The job market is the market in which employers search for employees and employees search for jobs. The job market is not a physical place as much as a concept demonstrating the competition and interplay
between different labor forces. It is also known as the labor market.
The job market can grow or shrink depending on the demand for labor and the available supply of workers within the overall economy. The job market is a significant component of any economy and is directly tied in with the demand for goods and
services. According to the U.S. Department of Labor, Bureau of Labor Statistics total employment for non-farm payrolls rose by 528,000 for July 2022, and the unemployment rate (a lagging indicator) fell to 3.5%. Industries such as leisure and hospitality,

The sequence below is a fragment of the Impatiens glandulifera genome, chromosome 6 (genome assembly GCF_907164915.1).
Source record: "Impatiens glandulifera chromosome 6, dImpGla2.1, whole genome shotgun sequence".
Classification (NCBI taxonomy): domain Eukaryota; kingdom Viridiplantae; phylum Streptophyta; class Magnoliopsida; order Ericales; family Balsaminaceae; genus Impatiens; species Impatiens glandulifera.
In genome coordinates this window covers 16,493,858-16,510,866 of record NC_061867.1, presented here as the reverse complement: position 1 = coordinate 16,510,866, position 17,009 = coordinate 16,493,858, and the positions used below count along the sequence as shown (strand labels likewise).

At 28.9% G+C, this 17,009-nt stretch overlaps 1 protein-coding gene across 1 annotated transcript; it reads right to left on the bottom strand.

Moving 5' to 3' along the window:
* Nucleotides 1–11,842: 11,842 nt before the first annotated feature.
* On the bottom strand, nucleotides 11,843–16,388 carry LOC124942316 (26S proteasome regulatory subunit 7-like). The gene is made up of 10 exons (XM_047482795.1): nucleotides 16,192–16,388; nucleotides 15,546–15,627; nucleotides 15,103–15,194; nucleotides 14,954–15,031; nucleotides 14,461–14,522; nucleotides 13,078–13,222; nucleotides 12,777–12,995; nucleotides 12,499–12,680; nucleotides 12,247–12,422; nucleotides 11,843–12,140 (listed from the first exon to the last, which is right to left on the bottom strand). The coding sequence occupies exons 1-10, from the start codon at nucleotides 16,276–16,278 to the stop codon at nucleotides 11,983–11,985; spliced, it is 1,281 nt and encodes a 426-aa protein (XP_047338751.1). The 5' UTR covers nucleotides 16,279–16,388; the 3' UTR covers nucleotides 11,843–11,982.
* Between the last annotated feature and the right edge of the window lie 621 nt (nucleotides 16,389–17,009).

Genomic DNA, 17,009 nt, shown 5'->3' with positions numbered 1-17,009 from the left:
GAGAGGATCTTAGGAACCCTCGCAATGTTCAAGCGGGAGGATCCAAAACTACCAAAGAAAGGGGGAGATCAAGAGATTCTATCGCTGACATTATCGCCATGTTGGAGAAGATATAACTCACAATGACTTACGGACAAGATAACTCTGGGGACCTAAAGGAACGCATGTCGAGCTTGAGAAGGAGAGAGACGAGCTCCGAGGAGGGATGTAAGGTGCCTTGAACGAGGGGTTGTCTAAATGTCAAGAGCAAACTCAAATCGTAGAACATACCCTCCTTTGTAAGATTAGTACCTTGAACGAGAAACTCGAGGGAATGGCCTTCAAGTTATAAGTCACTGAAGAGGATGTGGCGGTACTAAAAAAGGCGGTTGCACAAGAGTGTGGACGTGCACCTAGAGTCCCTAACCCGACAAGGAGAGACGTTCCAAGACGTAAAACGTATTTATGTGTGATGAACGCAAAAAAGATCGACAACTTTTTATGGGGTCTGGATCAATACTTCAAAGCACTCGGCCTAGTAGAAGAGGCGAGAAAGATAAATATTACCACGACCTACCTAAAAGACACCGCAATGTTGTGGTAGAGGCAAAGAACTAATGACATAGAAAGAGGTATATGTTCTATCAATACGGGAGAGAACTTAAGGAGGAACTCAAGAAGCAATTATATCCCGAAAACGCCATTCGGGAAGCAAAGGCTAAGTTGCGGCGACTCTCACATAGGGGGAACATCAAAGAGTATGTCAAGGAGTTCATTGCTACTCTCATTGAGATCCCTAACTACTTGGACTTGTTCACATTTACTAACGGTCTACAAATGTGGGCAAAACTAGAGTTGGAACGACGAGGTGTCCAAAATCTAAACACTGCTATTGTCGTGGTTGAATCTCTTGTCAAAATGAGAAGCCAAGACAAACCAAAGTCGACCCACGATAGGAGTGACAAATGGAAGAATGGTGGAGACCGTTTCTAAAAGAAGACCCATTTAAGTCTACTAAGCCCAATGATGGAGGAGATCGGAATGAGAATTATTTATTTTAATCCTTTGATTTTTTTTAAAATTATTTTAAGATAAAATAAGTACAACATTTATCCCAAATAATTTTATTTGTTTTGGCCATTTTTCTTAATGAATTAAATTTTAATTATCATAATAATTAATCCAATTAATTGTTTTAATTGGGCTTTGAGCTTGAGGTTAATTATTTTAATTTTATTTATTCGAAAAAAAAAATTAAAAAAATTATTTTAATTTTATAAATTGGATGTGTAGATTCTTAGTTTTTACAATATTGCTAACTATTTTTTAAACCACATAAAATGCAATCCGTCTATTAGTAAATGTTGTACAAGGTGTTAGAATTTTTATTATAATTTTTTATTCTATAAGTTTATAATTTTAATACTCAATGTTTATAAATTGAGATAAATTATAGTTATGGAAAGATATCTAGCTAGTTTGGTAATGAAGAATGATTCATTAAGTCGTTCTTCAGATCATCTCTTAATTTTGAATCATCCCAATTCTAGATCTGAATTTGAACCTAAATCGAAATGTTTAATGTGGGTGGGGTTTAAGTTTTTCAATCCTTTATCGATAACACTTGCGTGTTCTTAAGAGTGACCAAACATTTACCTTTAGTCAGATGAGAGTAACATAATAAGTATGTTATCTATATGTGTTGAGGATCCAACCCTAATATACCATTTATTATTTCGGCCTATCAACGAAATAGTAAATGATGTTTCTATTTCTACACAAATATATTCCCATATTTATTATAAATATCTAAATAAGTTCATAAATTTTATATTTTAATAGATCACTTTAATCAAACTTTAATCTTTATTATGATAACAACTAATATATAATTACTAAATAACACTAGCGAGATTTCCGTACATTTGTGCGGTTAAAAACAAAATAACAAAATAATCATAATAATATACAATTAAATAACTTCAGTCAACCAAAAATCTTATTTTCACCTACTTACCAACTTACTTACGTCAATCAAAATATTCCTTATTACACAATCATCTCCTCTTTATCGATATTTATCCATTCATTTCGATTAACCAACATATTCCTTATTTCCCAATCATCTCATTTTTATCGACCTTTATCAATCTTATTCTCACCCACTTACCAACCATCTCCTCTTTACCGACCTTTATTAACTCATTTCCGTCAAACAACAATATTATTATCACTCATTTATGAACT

professional and business services, and health care all saw job gains during this time.
The job market is also directly related to the unemployment rate. The unemployment rate is the percentage of people in the labor force who are not currently employed but actively seeking a job. The higher the unemployment rate, the greater the supply of
labor in the overall job market. When employers have a larger pool of applicants to choose from, they can be pickier or force down wages. Conversely, as the unemployment rate drops, employers are forced to compete more heavily for available workers. The competition
for workers has the effect of increasing wages. Wages determined by the job market provide valuable information for economic analysts and those who set public policy based on the state of the overall economy.